Opinion

Farqhhar & Milnes: Arrival of teeth for infants always raises questions

Most of us don’t recall from childhood the events surrounding teething.

There are a great many questions generated by parents regarding this topic, which happens in several stages, and so, here we will provide some insights as to when, how and why teething occurs.

One of the most common questions about teething is regarding when baby teeth start to erupt. What is normal?

The best answer to this question is that there is a very wide range of normal.

Most children will have teeth beginning to erupt between three and nine months old.

There are variations to this time frame, however, and it is not unusual for babies to have a tooth erupt within the first month of life, or even more rarely, to be born with a tooth.

On the other hand, some children do not have any teeth before their first birthday—but rest assured, they will come!

Normally, the first teeth to arrive on the scene are the lower incisors, or the lower two middle teeth.

These are generally followed by the upper incisors.

This is not to say that this is the only pattern, but it is the most common.

The general pattern for the 20 baby teeth (10 on top, 10 on the bottom) is: the four incisors (squares) first, followed by the first molars at about one year old, then the canines (pointed teeth) at about 1 1/2 years, and then finally the second molars at about 2 1/2 years old. As mentioned, though, there is variation with both the pattern and timing.

Another common question is about spacing and alignment.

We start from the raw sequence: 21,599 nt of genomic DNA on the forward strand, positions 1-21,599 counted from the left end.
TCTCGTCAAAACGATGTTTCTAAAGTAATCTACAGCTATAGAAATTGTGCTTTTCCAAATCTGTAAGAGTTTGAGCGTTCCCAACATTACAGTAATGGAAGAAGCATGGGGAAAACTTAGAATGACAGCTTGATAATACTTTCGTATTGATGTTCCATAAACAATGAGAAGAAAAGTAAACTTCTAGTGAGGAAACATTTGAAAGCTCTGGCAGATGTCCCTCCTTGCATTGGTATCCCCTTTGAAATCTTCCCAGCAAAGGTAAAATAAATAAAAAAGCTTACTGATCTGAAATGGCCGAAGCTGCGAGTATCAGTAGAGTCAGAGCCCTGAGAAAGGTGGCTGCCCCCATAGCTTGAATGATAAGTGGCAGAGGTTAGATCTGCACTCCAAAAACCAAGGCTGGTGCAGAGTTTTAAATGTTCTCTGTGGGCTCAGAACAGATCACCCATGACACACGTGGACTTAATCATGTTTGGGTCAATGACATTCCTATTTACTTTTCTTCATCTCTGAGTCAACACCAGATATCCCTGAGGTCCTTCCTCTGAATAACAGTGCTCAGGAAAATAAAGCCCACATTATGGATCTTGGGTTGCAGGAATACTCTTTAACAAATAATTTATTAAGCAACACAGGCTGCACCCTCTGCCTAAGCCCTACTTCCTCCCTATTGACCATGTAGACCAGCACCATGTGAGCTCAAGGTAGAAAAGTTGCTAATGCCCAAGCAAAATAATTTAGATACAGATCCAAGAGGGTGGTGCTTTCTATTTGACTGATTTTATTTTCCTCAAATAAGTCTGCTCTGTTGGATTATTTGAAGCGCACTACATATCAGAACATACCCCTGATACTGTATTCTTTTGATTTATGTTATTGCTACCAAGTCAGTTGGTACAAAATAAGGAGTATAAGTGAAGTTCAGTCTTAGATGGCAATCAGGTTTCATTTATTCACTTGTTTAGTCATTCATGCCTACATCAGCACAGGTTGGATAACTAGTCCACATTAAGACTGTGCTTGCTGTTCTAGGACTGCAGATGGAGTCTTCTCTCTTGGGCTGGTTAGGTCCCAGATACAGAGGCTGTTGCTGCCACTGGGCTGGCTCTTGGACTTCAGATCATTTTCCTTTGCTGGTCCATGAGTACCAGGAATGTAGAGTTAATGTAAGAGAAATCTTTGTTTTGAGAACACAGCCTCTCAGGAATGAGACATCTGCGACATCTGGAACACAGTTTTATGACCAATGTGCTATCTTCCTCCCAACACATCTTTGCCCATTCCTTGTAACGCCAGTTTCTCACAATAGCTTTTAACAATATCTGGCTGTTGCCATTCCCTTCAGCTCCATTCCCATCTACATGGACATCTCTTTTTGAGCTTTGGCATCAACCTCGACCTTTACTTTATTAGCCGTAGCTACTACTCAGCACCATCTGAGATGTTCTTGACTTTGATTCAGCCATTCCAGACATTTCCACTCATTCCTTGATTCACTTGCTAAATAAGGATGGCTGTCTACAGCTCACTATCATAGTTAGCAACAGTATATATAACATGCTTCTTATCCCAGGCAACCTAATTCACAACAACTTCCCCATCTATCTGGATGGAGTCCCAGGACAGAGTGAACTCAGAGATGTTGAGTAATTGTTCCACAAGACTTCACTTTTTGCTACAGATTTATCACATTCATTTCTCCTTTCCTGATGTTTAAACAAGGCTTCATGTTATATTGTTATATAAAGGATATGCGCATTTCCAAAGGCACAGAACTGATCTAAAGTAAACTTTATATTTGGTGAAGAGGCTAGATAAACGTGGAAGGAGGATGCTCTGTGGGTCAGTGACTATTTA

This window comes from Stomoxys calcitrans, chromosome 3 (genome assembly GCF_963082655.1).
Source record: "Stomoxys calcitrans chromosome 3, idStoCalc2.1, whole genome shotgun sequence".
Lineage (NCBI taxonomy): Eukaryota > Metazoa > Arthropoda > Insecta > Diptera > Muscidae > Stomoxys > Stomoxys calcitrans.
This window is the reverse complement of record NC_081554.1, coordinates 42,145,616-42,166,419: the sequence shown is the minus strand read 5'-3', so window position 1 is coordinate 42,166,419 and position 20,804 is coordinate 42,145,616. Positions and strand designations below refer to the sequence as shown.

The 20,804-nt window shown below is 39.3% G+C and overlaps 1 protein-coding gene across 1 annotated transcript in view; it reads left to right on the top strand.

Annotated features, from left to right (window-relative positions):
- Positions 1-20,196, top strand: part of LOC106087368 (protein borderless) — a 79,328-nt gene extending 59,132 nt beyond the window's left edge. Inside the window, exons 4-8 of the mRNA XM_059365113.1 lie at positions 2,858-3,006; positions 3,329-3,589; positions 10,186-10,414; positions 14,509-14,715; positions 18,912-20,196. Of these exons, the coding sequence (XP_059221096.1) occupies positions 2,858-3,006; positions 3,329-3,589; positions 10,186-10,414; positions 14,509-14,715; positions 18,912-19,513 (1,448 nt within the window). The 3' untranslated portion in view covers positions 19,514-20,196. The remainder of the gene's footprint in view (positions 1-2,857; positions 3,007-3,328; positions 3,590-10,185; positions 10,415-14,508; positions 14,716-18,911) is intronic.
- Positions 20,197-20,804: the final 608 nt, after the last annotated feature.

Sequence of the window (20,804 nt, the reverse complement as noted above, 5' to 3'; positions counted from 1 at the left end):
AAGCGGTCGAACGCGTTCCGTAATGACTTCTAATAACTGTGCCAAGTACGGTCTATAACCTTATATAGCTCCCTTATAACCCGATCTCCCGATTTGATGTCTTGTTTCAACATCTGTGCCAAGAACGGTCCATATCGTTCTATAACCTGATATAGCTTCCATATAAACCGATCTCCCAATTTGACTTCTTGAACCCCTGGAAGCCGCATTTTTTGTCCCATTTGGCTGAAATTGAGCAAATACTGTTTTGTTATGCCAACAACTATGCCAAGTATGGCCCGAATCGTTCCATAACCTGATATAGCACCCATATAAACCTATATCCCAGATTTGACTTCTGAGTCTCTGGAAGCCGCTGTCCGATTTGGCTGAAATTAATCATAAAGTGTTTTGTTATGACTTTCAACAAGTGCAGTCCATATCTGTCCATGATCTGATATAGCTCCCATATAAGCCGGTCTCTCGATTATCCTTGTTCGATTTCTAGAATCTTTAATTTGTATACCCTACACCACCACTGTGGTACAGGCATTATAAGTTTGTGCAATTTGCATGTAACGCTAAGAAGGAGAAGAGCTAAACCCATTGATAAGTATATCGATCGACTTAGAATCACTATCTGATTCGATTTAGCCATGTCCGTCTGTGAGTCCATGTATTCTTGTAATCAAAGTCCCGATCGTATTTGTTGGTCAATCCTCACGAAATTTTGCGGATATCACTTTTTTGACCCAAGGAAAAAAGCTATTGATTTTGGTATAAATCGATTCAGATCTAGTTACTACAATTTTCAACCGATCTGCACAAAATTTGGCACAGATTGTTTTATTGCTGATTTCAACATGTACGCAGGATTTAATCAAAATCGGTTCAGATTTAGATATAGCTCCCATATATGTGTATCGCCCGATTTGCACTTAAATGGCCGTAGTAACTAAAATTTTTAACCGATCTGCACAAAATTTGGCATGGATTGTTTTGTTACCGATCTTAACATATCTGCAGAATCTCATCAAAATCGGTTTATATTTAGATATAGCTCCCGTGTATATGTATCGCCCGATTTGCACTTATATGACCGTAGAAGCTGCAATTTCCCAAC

Generally, the most favourable configuration for baby teeth is for children to have spacing between all of the teeth.

This pattern also shows a great deal of variation.

The two biggest reasons that spacing is good are: 1) ease of cleaning;  2) relief of crowding.

As has been previously discussed, cleaning between teeth can be challenging, and really only accomplished with floss if there is no space.

If there are spaces between the teeth, however, the between-teeth surfaces are much more cleanable, and more likely to benefit from the brushing action of the toothbrush.

Also, studies show that children with no extra space between their baby teeth, or crowding, experience a great deal more crowding when permanent teeth begin to come in, and are much more likely to require orthodontics (braces) in the future if straight teeth are desired.

Interestingly, studies also show that the plethora of issues, such as fevers, and rashes to name a few, are not attributable to teething directly. But as for irritability, that’s another story.

On occasion, baby teeth can erupt so that they are not perfectly straight, regardless whether there are spaces or not.

Primary teeth alignment can change over time as the child grows and the muscles of the lips and tongue help the teeth find their equilibrium position in the arch.

This does not necessarily mean that when permanent teeth come in they will be the same.

There is very little predictive value between how the baby teeth look from an alignment standpoint and how the permanent teeth will look, other than what we have already discussed about spacing.

The bottom line is that there is a great deal of variation with regard to baby tooth eruption times, and spacing or alignment.

The best thing to do if you have questions about these or other related issues, is to make an appointment to see your dental professional.

He or she will take the time to put your mind at ease and let you know what to expect in the future.

Alan Milnes and Terry Farquhar are certified specialists in pediatric dentistry at 101-180 Cooper Rd.

Pedodocs@shaw.ca

www.okanagandental

careforkids.com

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